If you are a commercial landlord, how do you recoup the cost of adaptation work? Morris says: "Landlords will naturally want to pass on the cost to tenants, but the service charge is mostly about repair rather than upgrade or replacement.
"Nonetheless, it makes good financial sense to adapt buildings as it could impact the value of the property and the ability to get insurance. There is a green premium, or brown discount, as sustainability and climate credentials are something that investors look at," says Morris.
Investing in adaptation for climate change also mitigates the risk of accelerated obsolescence or so-called ‘stranded assets'.
Currently, much of the focus is on reducing greenhouse gas emissions and achieving net zero, without specific legislation requiring climate change adaptation. Minimum Energy Efficiency Standards (MEES) legislation is intended to encourage more efficient buildings which cost less to run, while potentially imposing penalties on landlords who let substandard buildings (currently those with an Energy Performance Certificate rating below an 'E' although this is planned to ratchet up up. For privately rented homes, the Government is proposing to bring the majority of properties up to at least EPC band C between 2025-2028 while for non-domestic properties, the Government has confirmed the requirement to meet EPC Band B by 2030.
Will action be forced on the industry?
But that doesn't mean further legislative and regulatory change won't be introduced to deal with adapting property for the impact of climate change. There are two potential avenues for this.
The Heat and Buildings Strategy (published October 2021) specifically refers to new buildings being future-proofed and being made resilient to the impact of climate change with reference to overheating risk, flood risk and water scarcity.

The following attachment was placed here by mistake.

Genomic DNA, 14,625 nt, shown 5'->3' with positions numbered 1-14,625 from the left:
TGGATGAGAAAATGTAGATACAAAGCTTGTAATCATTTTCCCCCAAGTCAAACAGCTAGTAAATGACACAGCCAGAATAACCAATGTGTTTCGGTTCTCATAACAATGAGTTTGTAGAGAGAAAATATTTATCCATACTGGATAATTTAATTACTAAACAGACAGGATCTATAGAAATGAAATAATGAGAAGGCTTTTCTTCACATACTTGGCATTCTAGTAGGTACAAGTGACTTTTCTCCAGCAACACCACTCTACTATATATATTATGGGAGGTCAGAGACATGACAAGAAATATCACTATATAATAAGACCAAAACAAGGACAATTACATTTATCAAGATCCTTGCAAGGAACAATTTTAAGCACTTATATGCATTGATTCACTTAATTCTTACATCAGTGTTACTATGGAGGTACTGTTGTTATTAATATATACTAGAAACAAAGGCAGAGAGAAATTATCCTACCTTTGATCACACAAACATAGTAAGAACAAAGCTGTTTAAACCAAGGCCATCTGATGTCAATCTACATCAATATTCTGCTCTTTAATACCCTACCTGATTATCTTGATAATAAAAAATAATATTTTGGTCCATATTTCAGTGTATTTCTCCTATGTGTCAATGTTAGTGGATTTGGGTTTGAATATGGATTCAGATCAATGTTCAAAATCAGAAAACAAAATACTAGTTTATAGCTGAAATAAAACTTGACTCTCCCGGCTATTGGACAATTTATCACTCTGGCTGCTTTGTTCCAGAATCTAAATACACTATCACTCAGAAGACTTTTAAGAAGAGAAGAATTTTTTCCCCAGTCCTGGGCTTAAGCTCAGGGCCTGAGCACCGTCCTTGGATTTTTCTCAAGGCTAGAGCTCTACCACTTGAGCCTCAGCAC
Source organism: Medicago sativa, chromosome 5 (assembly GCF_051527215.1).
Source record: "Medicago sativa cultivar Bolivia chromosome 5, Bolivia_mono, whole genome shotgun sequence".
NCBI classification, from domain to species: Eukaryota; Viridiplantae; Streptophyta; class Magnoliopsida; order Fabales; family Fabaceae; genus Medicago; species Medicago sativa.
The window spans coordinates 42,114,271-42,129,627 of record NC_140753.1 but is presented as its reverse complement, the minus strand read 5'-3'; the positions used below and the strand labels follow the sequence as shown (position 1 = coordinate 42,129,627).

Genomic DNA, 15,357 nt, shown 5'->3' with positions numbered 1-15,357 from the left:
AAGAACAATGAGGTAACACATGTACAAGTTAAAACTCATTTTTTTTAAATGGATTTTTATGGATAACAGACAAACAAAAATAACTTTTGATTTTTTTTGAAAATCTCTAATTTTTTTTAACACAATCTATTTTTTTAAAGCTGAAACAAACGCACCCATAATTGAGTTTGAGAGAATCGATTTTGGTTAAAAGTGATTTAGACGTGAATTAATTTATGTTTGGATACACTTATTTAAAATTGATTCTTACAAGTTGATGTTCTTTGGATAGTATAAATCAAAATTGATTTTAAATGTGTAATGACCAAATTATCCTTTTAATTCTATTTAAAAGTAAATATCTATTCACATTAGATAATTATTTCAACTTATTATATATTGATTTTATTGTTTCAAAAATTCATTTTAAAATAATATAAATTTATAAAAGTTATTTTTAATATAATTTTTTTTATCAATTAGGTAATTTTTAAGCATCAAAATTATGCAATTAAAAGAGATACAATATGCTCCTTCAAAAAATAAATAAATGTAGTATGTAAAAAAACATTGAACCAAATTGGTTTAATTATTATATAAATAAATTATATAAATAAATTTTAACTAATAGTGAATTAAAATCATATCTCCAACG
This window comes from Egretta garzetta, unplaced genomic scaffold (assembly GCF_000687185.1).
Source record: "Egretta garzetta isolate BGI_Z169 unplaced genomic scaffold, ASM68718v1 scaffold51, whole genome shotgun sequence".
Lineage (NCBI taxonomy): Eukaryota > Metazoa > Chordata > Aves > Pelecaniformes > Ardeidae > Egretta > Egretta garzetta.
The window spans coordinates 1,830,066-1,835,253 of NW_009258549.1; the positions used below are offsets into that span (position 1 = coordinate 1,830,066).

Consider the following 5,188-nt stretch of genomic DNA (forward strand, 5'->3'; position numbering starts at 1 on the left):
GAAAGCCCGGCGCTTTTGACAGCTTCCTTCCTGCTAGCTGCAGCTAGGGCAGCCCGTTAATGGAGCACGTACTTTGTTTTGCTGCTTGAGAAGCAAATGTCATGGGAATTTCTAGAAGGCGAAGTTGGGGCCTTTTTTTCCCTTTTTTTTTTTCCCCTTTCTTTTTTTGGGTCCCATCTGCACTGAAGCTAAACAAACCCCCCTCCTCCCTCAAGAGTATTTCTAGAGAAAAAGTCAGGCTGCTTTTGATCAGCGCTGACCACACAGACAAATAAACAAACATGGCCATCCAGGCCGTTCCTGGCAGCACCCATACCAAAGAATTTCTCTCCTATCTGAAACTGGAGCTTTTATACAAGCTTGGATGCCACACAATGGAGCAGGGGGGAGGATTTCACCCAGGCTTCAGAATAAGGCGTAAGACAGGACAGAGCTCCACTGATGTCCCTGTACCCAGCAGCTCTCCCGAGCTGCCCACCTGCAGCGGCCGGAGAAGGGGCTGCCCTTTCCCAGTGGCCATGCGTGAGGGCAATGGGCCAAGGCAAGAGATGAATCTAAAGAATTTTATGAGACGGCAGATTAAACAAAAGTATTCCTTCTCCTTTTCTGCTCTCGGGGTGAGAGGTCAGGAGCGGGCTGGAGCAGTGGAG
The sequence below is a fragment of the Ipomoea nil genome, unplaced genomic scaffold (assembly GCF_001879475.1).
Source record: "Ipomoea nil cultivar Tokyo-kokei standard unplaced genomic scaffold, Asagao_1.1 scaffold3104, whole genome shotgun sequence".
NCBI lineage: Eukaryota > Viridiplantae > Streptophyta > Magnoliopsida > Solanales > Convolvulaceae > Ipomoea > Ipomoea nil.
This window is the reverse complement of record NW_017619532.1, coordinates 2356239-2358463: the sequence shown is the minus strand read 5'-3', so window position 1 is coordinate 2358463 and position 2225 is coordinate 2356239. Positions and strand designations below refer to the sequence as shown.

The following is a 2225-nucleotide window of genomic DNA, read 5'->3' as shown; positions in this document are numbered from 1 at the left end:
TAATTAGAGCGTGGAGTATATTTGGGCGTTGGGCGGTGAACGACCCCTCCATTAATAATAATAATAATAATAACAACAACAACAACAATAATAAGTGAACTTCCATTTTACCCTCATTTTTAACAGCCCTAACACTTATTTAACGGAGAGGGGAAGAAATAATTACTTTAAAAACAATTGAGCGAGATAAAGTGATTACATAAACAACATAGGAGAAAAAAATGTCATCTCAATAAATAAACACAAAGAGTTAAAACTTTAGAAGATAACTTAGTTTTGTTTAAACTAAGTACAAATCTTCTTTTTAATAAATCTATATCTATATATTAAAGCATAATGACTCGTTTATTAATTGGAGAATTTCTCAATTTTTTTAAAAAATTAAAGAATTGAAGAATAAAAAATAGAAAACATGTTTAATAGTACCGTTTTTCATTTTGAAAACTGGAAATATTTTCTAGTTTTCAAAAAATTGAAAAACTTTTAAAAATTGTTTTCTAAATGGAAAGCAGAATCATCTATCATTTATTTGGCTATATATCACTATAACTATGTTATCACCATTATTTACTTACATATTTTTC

Winspear says that it is encouraging that climate adaptation is being considered but detail is required on how measures are expected to be implemented. Unfortunately, there doesn't seem to be a focus on retrofit adaptation measures:
"Climate adaptation is clearly being considered in the context of new-builds but landlords also need guidance on how to address climate change risk in their existing buildings."
The Future Homes Standard will come into force in 2025. This will focus on new-builds, and it is expected that mitigation against overheating will be covered off as a requirement of the new standards.
While there are no new regulations yet, Stubbs warns that the longer we wait to address the issue of climate change adaptation, the higher the chances are for large scale damage and potentially loss of life from extreme weather events, such as that seen in Germany and Belgium this summer.
Central London is mostly a flood zone three, the highest risk, but it is never flagged as such when buying property because of the Thames Barrier. Stubbs says: "There is an awful lot riding on the Thames Barrier. With rising sea levels and more extreme rainfall events, is the Thames Barrier going to be enough?"
The advice is to plan and act on climate adaptation sooner rather than later.